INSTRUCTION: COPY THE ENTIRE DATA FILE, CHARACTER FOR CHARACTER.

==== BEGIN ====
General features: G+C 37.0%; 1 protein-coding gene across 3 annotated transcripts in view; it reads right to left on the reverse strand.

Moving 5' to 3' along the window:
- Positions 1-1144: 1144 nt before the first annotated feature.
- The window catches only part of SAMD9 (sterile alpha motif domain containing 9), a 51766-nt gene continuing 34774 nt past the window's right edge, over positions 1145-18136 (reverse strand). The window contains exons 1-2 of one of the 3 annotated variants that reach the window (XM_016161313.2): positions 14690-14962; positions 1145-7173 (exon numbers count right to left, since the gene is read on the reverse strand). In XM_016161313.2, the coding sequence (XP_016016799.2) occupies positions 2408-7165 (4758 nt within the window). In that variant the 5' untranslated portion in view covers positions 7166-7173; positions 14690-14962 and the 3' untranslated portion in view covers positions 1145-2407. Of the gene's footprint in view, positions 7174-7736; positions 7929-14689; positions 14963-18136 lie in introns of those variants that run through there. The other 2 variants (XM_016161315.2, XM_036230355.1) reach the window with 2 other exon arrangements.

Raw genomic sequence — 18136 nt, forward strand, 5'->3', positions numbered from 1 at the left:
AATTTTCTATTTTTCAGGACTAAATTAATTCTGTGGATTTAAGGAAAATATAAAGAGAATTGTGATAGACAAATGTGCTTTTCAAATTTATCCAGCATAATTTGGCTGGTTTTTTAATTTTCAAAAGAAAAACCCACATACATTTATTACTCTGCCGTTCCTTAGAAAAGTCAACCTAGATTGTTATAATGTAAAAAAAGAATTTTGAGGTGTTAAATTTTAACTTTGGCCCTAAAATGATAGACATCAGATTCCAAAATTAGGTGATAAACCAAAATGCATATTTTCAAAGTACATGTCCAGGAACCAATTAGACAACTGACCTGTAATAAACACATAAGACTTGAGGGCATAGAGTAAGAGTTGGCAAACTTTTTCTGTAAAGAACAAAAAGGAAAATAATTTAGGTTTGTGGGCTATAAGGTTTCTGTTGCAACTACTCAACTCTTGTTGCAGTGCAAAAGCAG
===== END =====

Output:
General features: G+C 37.0%; 1 protein-coding gene across 3 annotated transcripts in view; it reads right to left on the reverse strand.

Moving 5' to 3' along the window:
- Positions 1-1144: 1144 nt before the first annotated feature.
- The window catches only part of SAMD9 (sterile alpha motif domain containing 9), a 51766-nt gene continuing 34774 nt past the window's right edge, over positions 1145-18136 (reverse strand). The window contains exons 1-2 of one of the 3 annotated variants that reach the window (XM_016161313.2): positions 14690-14962; positions 1145-7173 (exon numbers count right to left, since the gene is read on the reverse strand). In XM_016161313.2, the coding sequence (XP_016016799.2) occupies positions 2408-7165 (4758 nt within the window). In that variant the 5' untranslated portion in view covers positions 7166-7173; positions 14690-14962 and the 3' untranslated portion in view covers positions 1145-2407. Of the gene's footprint in view, positions 7174-7736; positions 7929-14689; positions 14963-18136 lie in introns of those variants that run through there. The other 2 variants (XM_016161315.2, XM_036230355.1) reach the window with 2 other exon arrangements.

Raw genomic sequence — 18136 nt, forward strand, 5'->3', positions numbered from 1 at the left:
AATTTTCTATTTTTCAGGACTAAATTAATTCTGTGGATTTAAGGAAAATATAAAGAGAATTGTGATAGACAAATGTGCTTTTCAAATTTATCCAGCATAATTTGGCTGGTTTTTTAATTTTCAAAAGAAAAACCCACATACATTTATTACTCTGCCGTTCCTTAGAAAAGTCAACCTAGATTGTTATAATGTAAAAAAAGAATTTTGAGGTGTTAAATTTTAACTTTGGCCCTAAAATGATAGACATCAGATTCCAAAATTAGGTGATAAACCAAAATGCATATTTTCAAAGTACATGTCCAGGAACCAATTAGACAACTGACCTGTAATAAACACATAAGACTTGAGGGCATAGAGTAAGAGTTGGCAAACTTTTTCTGTAAAGAACAAAAAGGAAAATAATTTAGGTTTGTGGGCTATAAGGTTTCTGTTGCAACTACTCAACTCTTGTTGCAGTGCAAAAGCAG